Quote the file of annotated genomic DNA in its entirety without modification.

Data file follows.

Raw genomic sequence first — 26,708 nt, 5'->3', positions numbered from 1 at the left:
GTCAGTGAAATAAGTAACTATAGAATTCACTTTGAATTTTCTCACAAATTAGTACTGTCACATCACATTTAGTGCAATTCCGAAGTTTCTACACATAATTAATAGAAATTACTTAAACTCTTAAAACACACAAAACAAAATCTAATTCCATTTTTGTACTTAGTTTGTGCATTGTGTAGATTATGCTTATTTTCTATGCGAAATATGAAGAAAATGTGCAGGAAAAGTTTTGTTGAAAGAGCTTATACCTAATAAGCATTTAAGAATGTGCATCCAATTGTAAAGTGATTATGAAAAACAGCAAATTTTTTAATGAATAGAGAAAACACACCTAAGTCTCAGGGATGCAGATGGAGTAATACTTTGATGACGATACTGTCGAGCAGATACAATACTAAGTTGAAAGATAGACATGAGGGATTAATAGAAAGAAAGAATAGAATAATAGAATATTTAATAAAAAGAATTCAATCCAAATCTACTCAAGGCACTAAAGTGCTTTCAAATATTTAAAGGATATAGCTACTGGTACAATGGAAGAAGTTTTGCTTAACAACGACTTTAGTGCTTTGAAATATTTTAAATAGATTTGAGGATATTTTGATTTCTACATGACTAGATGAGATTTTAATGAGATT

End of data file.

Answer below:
Raw genomic sequence first — 26,708 nt, 5'->3', positions numbered from 1 at the left:
GTCAGTGAAATAAGTAACTATAGAATTCACTTTGAATTTTCTCACAAATTAGTACTGTCACATCACATTTAGTGCAATTCCGAAGTTTCTACACATAATTAATAGAAATTACTTAAACTCTTAAAACACACAAAACAAAATCTAATTCCATTTTTGTACTTAGTTTGTGCATTGTGTAGATTATGCTTATTTTCTATGCGAAATATGAAGAAAATGTGCAGGAAAAGTTTTGTTGAAAGAGCTTATACCTAATAAGCATTTAAGAATGTGCATCCAATTGTAAAGTGATTATGAAAAACAGCAAATTTTTTAATGAATAGAGAAAACACACCTAAGTCTCAGGGATGCAGATGGAGTAATACTTTGATGACGATACTGTCGAGCAGATACAATACTAAGTTGAAAGATAGACATGAGGGATTAATAGAAAGAAAGAATAGAATAATAGAATATTTAATAAAAAGAATTCAATCCAAATCTACTCAAGGCACTAAAGTGCTTTCAAATATTTAAAGGATATAGCTACTGGTACAATGGAAGAAGTTTTGCTTAACAACGACTTTAGTGCTTTGAAATATTTTAAATAGATTTGAGGATATTTTGATTTCTACATGACTAGATGAGATTTTAATGAGATT